October 03, 2016
On September 30, 2016, Weil obtained a significant victory on behalf of client Nortek Global HVAC in the Middle District of Tennessee after U.S. District Court Judge Kevin Sharpe agreed to dismiss, with prejudice, a 20-count class action complaint.
The lawsuit against Nortek HVAC, a leading manufacturer of air conditioning and heating products, alleged that the company’s air conditioners purportedly contained defective copper coils that could result in corrosion and leaking. The suit was brought by five named plaintiffs from four different jurisdictions on behalf of a putative nationwide class and four putative state subclasses. Amongst the 20 causes of action were claims for breach of express and implied warranty, unjust enrichment, a variety of state consumer protection statutes, and equitable relief.
In the 18-page order, the court first addressed the claims of the plaintiffs located outside of Tennessee, who reside in Florida, Georgia, and Texas. The court agreed with Nortek HVAC’s arguments that since the court lacked both general and specific jurisdiction, it therefore lacked personal jurisdiction over the claims of these non-Tennessee plaintiffs. The court explained that in order to have general jurisdiction, Nortek HVAC’s affiliations with Tennessee must be so continuous and systematic as to render it at home in Tennessee. But, as Nortek HVAC had pointed out, it is neither incorporated nor maintains its principal place of business in Tennessee, which are the paradigm bases for establishing general jurisdiction. While Nortek HVAC did maintain a manufacturing and distribution facility in Tennessee, a point on which Plaintiffs heavily relied, the court reasoned that those were not sufficient contacts to warrant finding that the defendant was essentially “at home” in Tennessee. The court next agreed with Nortek HVAC that it also lacked specific jurisdiction over the claims of the non-Tennessee plaintiffs, which requires that the claims arise out of or relate to a defendant’s contacts with the forum. Since there were no allegations that the non-Tennessee plaintiffs purchased their units in Tennessee or had any dealings with Nortek HVAC in Tennessee, specific jurisdiction was lacking as the claims of those plaintiffs. The court therefore dismissed all of the claims of the non-Tennessee plaintiffs, along with the claims of the putative state classes they purported to represent.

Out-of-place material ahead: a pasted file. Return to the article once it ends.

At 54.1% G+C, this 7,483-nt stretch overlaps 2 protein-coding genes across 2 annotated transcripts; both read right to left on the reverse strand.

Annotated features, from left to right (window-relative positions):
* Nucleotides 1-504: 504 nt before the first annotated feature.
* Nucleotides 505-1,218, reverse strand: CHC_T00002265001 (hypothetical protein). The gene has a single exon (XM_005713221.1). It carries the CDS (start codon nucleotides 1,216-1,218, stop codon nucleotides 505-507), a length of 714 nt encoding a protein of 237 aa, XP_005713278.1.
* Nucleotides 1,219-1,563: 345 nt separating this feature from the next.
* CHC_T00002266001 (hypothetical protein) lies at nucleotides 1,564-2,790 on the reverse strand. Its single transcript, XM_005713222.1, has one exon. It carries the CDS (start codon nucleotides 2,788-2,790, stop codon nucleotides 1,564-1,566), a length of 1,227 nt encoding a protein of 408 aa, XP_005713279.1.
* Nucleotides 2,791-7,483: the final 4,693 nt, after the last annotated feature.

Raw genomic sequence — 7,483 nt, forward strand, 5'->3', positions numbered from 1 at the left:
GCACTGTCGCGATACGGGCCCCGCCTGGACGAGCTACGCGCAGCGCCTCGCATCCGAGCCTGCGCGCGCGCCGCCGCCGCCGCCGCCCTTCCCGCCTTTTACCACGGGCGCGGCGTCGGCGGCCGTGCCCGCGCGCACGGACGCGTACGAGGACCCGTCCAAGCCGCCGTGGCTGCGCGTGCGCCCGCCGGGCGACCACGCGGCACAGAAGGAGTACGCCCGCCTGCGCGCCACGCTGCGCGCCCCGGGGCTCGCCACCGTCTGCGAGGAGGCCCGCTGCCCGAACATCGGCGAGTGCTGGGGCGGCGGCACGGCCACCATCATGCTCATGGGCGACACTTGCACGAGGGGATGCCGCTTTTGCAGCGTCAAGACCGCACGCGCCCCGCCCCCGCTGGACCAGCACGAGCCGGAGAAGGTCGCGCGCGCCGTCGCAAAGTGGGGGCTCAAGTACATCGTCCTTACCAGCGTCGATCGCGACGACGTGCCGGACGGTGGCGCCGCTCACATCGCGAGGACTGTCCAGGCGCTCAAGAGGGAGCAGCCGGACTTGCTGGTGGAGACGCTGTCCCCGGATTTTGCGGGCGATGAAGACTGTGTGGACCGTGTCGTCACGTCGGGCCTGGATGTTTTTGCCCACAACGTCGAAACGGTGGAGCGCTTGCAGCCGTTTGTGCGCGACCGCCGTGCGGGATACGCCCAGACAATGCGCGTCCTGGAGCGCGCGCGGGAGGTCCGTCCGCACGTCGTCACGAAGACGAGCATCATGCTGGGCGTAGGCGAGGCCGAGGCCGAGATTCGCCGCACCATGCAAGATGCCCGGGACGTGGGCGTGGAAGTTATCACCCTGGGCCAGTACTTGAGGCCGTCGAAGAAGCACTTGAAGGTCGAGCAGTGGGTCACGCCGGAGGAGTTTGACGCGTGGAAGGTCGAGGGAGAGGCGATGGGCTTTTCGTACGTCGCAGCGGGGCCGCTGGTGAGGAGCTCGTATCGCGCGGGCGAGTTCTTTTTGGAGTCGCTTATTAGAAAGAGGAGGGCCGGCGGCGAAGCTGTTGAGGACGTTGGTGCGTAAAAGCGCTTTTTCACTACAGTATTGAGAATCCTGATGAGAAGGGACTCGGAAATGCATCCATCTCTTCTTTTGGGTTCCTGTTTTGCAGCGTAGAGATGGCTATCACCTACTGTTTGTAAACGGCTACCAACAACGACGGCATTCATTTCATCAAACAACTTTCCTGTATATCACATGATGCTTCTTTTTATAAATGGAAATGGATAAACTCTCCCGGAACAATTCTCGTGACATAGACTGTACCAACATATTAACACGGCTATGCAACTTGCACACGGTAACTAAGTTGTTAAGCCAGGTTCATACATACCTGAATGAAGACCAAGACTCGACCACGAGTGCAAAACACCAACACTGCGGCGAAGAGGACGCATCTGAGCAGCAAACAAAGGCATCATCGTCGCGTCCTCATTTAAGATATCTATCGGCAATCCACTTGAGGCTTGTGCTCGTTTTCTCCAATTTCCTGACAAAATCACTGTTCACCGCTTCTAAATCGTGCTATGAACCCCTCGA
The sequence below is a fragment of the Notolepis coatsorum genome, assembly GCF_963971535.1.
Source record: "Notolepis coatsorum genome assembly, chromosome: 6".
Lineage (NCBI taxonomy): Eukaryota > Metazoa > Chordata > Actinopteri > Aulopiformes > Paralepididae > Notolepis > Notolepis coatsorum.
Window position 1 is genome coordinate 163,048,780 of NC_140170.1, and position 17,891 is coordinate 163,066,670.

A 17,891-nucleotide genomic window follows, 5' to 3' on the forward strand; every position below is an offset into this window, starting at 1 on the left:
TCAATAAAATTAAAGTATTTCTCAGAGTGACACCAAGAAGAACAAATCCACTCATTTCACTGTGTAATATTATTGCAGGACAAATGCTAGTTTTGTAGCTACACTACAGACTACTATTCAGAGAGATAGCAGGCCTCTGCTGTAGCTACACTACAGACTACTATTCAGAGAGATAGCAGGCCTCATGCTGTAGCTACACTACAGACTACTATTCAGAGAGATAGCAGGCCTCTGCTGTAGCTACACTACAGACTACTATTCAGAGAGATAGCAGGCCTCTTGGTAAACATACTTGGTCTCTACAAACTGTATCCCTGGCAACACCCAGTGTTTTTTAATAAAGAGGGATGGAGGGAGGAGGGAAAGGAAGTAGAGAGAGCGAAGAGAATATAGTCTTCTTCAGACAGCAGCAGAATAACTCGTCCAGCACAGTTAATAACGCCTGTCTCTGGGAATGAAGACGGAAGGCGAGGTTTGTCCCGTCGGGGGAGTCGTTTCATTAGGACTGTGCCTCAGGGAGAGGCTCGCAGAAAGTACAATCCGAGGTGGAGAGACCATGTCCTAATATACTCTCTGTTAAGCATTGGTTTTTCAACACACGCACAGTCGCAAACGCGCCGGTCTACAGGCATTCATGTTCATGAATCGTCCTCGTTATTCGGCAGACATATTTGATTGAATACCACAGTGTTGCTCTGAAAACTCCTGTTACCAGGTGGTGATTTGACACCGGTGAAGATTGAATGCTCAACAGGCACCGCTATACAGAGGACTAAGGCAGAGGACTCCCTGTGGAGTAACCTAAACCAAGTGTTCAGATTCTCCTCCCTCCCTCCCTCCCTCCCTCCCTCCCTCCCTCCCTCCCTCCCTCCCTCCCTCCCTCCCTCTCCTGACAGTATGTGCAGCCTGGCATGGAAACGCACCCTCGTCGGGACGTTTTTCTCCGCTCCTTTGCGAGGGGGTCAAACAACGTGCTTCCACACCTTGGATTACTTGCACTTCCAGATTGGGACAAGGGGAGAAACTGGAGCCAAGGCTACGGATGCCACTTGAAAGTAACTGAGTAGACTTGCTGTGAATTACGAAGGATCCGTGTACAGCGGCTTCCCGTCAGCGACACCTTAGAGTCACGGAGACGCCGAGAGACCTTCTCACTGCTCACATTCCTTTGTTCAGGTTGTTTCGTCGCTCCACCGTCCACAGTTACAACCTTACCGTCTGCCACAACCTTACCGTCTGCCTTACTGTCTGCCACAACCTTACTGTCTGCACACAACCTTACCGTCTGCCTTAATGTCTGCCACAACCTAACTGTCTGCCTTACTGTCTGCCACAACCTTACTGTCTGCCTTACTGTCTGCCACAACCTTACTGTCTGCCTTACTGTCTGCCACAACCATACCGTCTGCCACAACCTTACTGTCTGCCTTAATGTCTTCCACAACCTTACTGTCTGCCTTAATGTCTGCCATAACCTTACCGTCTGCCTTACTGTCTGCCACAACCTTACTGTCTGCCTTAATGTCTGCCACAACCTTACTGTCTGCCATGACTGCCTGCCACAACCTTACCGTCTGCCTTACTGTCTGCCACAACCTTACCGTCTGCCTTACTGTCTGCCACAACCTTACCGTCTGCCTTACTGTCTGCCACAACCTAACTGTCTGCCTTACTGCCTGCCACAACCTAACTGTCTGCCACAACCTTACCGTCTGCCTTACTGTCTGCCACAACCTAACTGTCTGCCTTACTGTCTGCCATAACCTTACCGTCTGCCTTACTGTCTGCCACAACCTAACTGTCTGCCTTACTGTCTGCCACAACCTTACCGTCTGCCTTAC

Turning to the claims of the Tennessee plaintiffs – which included claims for breach of express and implied warranty, unjust enrichment, and equitable relief – the court agreed with Nortek HVAC that those claims were barred by Tennessee’s relevant four-year statute of limitations. Nortek HVAC had argued that, under the plain language of the statute, the statutory period began to run upon delivery of the Tennessee Plaintiffs’ unit, which had occurred more than four years prior to the filing of the lawsuit. Plaintiffs sought to invoke an exception to that rule, which provides that the statutory period is tolled until discovery of the breach if the warranty “explicitly extends to future performance of the goods and discovery of the breach must await the time of such performance.” Plaintiffs had argued that Nortek HVAC’s warranty extended to future performance because of language in the preamble to its quality pledge (a separate document from the limited warranty), stating that Nortek is “so confident in the product performance that we back it with the NuTone Quality Pledge.” But the court rejected this argument because the NuTone Quality Pledge specifically did not apply to coils and because plaintiffs’ interpretation was contrary to the plain terms of the applicable limited warranty, which specifically contemplated repair or replacement in the event of a failure due to “defects in workmanship and materials.” Relying on Tennessee decisions cited by Nortek HVAC in its motion to dismiss, the court explained that courts are “very harsh” in finding that a warranty extends to future performance and that the type of repair or replacement language contained in Nortek’s limited warranty is not the kind that extends to future performance under the law. Accordingly, the court dismissed the claims of the Tennessee plaintiffs as time-barred. The court also held that because the claims of the Tennessee Plaintiffs had been dismissed, those claims could not be maintained on behalf of the remaining putative classes. Because the court granted the motion to dismiss with prejudice, plaintiffs will not be entitled to another opportunity to amend their complaint.
The ruling follows another significant victory that Weil obtained on behalf of Nortek HVAC in Florida federal court. In January 2016, the Southern District of Florida denied the plaintiffs’ motion for class certification in a suit based on similar factual allegations, refusing to grant plaintiffs’ request to certify a damages class, an injunctive relief class, and an issue-only class.The Weil team was comprised of attorneys across its New York and Miami offices, including Complex Commercial Litigation practice co-chair Edward Soto, Products Liability practice chair Arvin Maskin, and associates Erica Rutner, Emily Pincow, Pravin Patel, Brian Liegel, Lorell Guerrero, and Alexis Kellert.